The final loss is heavy – but everything else is better

Charlie Taylor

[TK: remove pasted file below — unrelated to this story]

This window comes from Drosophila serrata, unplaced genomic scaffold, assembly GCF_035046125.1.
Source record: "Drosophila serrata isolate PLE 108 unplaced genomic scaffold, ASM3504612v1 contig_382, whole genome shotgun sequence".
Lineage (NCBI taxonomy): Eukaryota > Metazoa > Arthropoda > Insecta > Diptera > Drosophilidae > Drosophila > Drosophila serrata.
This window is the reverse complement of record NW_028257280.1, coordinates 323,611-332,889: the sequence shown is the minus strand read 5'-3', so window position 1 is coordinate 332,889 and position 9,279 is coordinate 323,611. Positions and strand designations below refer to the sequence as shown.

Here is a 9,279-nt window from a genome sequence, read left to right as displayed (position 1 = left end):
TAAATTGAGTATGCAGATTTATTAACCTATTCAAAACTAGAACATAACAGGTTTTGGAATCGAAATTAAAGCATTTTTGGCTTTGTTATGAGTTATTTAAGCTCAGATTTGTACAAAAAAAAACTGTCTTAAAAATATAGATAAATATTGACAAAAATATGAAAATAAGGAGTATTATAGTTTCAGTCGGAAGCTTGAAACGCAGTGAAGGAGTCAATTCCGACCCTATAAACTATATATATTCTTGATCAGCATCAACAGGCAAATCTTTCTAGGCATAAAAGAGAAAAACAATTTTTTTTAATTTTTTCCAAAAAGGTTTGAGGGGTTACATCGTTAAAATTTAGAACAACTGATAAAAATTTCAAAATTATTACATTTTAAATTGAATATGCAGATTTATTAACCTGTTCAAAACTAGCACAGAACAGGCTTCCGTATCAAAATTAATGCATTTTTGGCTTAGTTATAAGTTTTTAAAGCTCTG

Luleå has not won a Swedish Championship gold in men’s hockey since 1996. But the economy is flourishing and unlike 1996, when unemployment was the highest in the country, the discussion is now about how to attract more people to the city and all the jobs. Published: 16 May 2022, 21:14When I write it here Luleå is sad. People shake their heads and try to understand. We talk to each other a little gently and tentatively, much like you do when someone dies. The loss in the seventh and decisive final match in the SHL is, despite the sun shining from a clear blue sky, like a mental thick fog over the Lule River’s outlet in the sea. Most recently Luleå Hockey’s men’s team was really good, 2020, the season was interrupted when they would play home the gold. It was Luleå’s year, we who live here think, but the covid pandemic meant that the team did not even get the chance. This time, however, it would go the way. The team looked ruggedly stable and was backed by a home crowd so fanatical that the municipality’s technical manager had to answer questions about whether the stands would hold. Not even that was enough. The bitter loss fits in well with the self-image. “As a Luleå supporter, you are used to being disappointed,” said a woman on local radio. Even before the match. She is not alone in feeling that way. In one of the songs that is usually played in the arena, Kitok, the hip-hop artist from Jokkmokk, announces that the people of Norrbotten know that the winds can turn. That it is not necessarily for the better is, as it were, implied. “We fight, you learn to bite,” Kitok explains. Eliminating disadvantages is in people’s DNA. Luleå won its latest and so far only Swedish Championship gold in men’s hockey in 1996. The triumph has today assumed almost mythical proportions and the memories from the sometimes brutal match series are cherished. Not only did hockey look different 26 years ago – Luleå and Norrbotten have also changed. The crisis of the 1990s first half and the warnings in the industry hit the county hard. Open unemployment in Norrbotten was highest in the country in 1996 with 12.8 percent. 40,000 Norrbotten residents, or a quarter of the workforce, were registered with the Swedish Public Employment Service. Hockey gold was one of the few joys that year. It is a different reality that meets today’s Lulebos and Norrbotten residents. Norrbotten, together with Västerbotten and Jämtland, is the trio county with the lowest unemployment in Sweden. Not only do almost everyone have a job, the three northernmost counties have, according to the Swedish Public Employment Service, had the fastest recovery after the pandemic. Degraded at the municipal level the figures are even more striking. In the mining towns of Kiruna and Gällivare, 2.8 per cent and 3.3 per cent, respectively, are without jobs. In the former crisis municipality of Pajala, only 3.7 percent are unemployed, it looks roughly the same in Jokkmokk and Arjeplog. If we talk openly unemployed, the numbers are even lower. “The only workforce that Norrbotten will soon need are people who can drive the moving buses that go south,” sang the Piteå group Euskefeurat in the 1980s. Now the discussion is instead about how people should be attracted north to jobs and how electricity should be enough for new industries. It is not easy to make societies grow, but it is a much more pleasant problem than those who met Luleå hockey’s victorious fans in the time after the gold in 1996. Jens Kärrman

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